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Old 06-03-2006, 05:09 PM   #9
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Here is a horse barn we roofed last winter....we kinda like it.

http://www.diychatroom.com/attachmen...1&d=1149368903
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Old 06-03-2006, 08:44 PM   #10
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Is That an exposed fastener system?
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Old 06-03-2006, 09:55 PM   #11
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how much would that cost for a roof on a 35x30 building 1050squarefeet
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Old 06-03-2006, 09:59 PM   #12
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Yes Aaron, exposed fasteners. 2 reasons: Metal expands and contracts, therefore, I use long woodgrips (2-1/2 inch with washer) on each rib, 3 to 4 feets apart. This allows the screw shank a "slight" amount of flex without breaking the seal of the washer. I am one of the few metal roof installers in this area who does this...other guys screw on the flats...and I think it is wrong...the other reason is the screws located on the ribs gives the panels a "clean" look....and I believe a better overall apearance. There is nothing wrong with standing seam...except the cost on doing it on many roof styles makes it impractical...can you imagine running a mechanical seamer on the 12/12 pitch in the pictures? Snap lock panels can and will come loose in the high winds in Oklahoma...we have recorded 85 mph straight gusts 3 times this spring alone...The architectural style roofing systems that I love for the look are just flat out too expensive for all but the wealthy in my area....can you imagine trying to sell a roof that installed will be $900 a square compared to $150 for metal panel and $100 for good comps? When I said the difference in markets...I was looking at the whole picture....many older homes sell for $50 a sq/ft....and the people who own them will not be able to pay for the premium roofing system...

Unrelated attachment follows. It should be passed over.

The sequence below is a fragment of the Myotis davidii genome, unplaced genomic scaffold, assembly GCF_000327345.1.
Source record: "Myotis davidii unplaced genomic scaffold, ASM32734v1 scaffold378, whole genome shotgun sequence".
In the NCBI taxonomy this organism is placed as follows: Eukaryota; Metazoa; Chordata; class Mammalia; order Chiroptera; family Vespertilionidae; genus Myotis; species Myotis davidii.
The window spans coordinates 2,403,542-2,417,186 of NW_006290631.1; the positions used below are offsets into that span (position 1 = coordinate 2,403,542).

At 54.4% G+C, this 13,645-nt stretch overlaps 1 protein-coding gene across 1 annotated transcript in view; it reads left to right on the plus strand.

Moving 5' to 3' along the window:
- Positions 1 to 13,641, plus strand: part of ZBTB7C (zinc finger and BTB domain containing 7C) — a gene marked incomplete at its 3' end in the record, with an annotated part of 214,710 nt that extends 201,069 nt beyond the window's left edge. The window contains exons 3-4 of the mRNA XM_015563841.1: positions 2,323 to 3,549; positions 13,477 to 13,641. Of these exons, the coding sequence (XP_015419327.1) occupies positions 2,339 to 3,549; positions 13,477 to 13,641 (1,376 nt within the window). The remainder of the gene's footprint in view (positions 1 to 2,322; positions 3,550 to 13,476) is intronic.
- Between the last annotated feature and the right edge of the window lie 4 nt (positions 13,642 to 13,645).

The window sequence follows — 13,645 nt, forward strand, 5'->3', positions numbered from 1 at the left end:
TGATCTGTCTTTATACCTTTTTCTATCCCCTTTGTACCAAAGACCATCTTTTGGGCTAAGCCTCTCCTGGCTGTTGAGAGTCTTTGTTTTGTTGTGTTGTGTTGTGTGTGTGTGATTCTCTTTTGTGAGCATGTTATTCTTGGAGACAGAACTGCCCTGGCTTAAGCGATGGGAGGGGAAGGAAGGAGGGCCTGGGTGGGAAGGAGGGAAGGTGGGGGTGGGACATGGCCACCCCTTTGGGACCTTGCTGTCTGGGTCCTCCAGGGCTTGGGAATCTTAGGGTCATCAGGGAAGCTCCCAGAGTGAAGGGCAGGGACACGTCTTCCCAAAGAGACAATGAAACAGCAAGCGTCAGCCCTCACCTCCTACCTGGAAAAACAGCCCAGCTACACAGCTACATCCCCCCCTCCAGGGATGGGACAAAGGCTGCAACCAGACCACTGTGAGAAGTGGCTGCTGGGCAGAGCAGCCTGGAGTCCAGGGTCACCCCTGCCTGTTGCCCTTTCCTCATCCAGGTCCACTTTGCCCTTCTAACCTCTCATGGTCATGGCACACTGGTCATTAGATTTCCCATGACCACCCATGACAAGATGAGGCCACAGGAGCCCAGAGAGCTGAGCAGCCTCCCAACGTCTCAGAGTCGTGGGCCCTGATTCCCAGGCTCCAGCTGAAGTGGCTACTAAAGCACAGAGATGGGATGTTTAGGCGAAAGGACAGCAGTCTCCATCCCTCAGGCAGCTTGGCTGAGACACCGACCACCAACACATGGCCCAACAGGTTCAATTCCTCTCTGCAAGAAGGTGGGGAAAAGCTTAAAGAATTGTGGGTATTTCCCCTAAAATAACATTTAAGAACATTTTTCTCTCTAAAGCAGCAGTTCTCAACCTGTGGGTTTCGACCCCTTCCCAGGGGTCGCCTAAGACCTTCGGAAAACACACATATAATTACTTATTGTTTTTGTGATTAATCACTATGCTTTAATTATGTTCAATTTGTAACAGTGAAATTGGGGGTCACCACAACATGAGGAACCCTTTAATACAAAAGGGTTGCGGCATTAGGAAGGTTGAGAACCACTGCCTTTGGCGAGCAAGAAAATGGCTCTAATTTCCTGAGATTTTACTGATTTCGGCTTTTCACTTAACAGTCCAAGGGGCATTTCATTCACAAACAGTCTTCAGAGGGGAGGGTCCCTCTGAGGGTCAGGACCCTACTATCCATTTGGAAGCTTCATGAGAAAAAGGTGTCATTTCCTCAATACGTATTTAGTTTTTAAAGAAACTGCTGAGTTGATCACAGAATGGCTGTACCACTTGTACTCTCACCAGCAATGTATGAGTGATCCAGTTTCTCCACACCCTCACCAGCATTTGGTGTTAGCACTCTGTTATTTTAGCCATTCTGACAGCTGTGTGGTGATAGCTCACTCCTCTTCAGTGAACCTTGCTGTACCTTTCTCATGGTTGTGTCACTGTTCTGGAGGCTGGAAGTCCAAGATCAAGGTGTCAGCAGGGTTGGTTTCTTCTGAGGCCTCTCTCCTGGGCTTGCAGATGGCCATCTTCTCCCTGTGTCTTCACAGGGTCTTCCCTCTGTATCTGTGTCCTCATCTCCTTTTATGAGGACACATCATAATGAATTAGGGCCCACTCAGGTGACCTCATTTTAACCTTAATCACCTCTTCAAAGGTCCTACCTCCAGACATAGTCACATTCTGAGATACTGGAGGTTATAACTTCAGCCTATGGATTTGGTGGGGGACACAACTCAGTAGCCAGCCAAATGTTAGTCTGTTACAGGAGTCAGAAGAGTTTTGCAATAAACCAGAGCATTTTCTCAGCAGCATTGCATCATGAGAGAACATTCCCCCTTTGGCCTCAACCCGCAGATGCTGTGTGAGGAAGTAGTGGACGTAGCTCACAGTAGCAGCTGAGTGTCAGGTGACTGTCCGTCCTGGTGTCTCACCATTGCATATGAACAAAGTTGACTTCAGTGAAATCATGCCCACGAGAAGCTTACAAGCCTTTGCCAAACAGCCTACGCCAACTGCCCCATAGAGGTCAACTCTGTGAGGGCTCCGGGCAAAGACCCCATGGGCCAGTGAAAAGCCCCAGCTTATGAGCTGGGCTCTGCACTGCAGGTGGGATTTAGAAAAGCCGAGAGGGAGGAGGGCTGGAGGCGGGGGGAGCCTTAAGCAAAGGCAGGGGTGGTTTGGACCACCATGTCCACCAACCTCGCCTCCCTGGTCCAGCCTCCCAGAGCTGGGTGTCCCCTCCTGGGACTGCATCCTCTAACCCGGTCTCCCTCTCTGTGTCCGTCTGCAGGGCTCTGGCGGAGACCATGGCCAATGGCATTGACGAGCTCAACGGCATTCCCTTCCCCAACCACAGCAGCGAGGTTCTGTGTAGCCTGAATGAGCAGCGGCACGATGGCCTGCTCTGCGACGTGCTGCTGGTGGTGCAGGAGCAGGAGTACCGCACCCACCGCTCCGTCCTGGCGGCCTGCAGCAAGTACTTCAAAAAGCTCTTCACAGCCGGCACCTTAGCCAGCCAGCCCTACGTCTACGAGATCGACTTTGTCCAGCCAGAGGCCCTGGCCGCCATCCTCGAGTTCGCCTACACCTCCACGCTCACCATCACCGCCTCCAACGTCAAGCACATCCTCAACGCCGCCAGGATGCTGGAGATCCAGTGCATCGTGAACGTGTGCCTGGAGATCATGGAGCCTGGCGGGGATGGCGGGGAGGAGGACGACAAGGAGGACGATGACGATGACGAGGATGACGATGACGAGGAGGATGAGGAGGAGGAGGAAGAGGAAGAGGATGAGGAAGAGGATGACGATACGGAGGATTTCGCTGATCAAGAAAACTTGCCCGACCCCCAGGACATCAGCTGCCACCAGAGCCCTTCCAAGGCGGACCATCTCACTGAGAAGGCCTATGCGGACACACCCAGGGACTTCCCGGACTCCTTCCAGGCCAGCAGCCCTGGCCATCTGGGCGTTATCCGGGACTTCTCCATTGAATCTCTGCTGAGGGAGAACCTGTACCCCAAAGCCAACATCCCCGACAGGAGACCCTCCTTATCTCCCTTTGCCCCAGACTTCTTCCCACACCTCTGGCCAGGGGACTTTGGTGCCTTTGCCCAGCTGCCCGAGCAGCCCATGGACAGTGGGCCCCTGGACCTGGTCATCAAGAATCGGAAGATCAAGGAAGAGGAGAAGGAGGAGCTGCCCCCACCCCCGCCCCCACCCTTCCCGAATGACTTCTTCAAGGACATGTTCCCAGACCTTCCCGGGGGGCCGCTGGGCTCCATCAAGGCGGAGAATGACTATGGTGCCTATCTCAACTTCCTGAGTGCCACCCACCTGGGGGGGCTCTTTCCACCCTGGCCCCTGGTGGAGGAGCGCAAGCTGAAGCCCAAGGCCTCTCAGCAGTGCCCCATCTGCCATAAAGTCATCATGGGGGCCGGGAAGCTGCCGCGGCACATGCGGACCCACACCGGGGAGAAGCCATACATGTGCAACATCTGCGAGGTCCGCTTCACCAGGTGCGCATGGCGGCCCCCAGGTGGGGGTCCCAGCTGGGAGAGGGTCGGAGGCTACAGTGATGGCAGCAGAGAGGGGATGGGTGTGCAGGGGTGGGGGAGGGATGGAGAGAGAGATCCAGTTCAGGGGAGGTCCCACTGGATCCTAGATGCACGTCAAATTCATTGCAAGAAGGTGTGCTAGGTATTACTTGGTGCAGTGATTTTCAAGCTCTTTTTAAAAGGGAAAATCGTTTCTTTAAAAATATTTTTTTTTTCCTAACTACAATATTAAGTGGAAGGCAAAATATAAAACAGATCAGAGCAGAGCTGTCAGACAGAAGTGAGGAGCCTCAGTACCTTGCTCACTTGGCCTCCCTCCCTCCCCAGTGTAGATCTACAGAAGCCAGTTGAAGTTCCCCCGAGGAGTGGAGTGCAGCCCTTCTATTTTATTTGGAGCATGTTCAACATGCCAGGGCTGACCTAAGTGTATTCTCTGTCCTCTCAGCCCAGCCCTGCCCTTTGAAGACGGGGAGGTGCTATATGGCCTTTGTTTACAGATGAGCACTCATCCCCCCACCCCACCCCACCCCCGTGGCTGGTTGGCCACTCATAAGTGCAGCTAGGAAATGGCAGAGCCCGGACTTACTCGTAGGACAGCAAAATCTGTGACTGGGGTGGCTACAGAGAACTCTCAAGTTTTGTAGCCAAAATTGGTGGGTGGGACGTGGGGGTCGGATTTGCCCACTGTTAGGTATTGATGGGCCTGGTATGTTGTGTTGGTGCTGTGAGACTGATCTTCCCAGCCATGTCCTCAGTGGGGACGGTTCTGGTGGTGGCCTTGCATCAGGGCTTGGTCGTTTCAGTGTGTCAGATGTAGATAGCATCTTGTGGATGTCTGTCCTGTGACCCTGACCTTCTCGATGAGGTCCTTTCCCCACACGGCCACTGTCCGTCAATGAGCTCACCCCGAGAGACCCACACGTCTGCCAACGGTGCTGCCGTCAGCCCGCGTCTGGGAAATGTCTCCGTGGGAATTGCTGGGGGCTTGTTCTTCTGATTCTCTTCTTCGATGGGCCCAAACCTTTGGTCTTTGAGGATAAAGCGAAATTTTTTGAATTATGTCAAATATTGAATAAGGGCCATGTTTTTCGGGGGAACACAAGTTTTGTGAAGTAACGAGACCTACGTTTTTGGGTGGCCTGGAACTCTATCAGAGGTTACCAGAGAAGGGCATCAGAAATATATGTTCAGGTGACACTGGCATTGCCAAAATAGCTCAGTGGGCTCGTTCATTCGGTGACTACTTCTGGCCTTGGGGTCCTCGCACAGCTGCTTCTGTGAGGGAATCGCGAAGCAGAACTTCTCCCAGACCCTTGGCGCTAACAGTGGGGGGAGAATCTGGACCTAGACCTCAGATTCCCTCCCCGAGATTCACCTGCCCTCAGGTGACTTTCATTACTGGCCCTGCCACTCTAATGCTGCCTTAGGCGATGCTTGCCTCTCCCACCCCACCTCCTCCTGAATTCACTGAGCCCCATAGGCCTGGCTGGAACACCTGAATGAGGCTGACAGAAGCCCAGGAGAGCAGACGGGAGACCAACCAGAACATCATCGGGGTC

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Old 06-04-2006, 12:19 AM   #13
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metal roofing


Quote:
Originally Posted by joasis
Here is a horse barn we roofed last winter....we kinda like it.

http://www.diychatroom.com/attachmen...1&d=1149368903
I think it looks good joasis, much better than ive seen locally where lots of houses have metal on em.
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Old 06-04-2006, 08:27 AM   #14
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Can you link us to a bigger picture or larger picture? I agree with screwing into the flats...for no other reason that the volume of water running over the screw heads is multiplied several times as a opposed to on top of the ribs.
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Old 06-05-2006, 09:12 AM   #15
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so, in further reading across many sites i have these observations / questions:

1. my 3 tab tile is old, almost 20 years. the addition has new arch tiles.

i am tempted to pull everything off the roof, old and new. the wood roof is the florida merritt island pine that they cut right here when they built these homes back in 1967. they are close to being petrified pine.

2. if i pull all the old and new off do i then lay #30 felt or that new underlayment stuff, sort of silvery and has a better wind rating?

3. after the felt, do i then put down 'battons' across the whole roof?

enough questions for today........